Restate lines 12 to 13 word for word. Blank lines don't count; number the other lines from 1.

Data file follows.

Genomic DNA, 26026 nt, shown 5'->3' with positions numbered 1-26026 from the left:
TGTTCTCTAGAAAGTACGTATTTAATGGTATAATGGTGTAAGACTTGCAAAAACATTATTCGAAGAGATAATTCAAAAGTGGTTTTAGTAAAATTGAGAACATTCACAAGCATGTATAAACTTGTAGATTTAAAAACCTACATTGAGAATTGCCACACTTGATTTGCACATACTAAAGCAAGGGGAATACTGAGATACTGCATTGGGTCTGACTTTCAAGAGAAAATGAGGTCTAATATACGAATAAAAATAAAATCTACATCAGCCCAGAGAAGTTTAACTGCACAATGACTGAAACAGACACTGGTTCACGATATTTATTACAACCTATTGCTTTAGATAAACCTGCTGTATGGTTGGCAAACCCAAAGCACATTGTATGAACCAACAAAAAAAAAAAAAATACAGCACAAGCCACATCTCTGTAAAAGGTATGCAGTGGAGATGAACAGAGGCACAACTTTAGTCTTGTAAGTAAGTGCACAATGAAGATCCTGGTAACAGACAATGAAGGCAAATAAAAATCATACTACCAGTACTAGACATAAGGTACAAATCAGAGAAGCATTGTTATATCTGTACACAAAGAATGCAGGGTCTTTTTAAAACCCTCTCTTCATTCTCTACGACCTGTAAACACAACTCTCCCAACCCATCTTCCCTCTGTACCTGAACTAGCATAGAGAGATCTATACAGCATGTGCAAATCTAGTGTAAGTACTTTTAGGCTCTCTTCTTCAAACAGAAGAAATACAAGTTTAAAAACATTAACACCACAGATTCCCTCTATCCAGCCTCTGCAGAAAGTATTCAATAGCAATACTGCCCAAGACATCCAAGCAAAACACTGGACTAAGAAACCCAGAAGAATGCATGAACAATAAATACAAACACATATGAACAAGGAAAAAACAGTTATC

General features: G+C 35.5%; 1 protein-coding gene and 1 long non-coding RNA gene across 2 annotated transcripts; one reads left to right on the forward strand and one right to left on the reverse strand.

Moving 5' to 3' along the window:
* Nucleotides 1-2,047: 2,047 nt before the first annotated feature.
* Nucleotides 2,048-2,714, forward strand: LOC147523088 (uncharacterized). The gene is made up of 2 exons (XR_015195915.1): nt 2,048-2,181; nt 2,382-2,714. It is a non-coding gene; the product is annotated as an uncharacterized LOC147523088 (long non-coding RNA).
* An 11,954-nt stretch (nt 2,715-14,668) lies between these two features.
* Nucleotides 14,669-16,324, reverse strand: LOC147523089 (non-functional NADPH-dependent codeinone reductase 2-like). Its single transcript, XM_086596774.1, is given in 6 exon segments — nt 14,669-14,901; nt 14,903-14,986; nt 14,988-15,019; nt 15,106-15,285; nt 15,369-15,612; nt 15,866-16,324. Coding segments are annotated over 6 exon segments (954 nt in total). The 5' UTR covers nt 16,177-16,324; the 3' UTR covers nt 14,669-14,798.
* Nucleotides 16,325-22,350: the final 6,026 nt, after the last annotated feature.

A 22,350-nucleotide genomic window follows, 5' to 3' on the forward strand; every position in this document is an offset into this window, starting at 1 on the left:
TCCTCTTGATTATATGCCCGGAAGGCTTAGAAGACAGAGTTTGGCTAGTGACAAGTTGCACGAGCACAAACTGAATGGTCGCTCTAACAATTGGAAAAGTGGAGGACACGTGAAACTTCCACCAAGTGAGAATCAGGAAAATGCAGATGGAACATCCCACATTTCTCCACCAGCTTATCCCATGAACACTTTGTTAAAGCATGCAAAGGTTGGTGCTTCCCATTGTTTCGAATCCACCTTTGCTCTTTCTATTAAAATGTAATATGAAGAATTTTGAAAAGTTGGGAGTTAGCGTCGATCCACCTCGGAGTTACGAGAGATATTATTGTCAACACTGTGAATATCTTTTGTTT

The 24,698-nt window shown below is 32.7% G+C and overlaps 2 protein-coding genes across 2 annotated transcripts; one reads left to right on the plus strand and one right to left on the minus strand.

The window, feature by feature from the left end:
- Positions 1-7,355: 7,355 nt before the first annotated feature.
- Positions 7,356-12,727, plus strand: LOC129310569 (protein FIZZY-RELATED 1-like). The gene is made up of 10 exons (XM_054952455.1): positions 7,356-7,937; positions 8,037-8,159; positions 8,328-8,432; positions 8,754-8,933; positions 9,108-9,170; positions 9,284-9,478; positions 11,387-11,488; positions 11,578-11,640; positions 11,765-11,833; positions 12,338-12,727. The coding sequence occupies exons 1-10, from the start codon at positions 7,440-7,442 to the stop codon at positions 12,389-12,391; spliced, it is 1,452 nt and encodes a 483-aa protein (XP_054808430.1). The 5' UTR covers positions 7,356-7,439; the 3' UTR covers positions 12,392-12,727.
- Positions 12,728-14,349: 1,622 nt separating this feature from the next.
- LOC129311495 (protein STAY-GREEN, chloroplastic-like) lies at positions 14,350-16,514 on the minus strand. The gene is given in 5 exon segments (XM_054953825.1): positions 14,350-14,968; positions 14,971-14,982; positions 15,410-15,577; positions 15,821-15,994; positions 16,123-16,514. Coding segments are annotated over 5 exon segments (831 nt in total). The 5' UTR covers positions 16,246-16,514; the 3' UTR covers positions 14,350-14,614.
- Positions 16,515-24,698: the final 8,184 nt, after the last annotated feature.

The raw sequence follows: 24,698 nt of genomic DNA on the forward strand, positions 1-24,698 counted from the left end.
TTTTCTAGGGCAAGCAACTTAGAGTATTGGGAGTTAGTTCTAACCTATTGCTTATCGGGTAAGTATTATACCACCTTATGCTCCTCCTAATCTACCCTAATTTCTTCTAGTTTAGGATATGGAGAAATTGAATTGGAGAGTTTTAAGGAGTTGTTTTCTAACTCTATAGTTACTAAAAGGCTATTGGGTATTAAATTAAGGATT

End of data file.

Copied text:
The 24,698-nt window shown below is 32.7% G+C and overlaps 2 protein-coding genes across 2 annotated transcripts; one reads left to right on the plus strand and one right to left on the minus strand.

The window, feature by feature from the left end: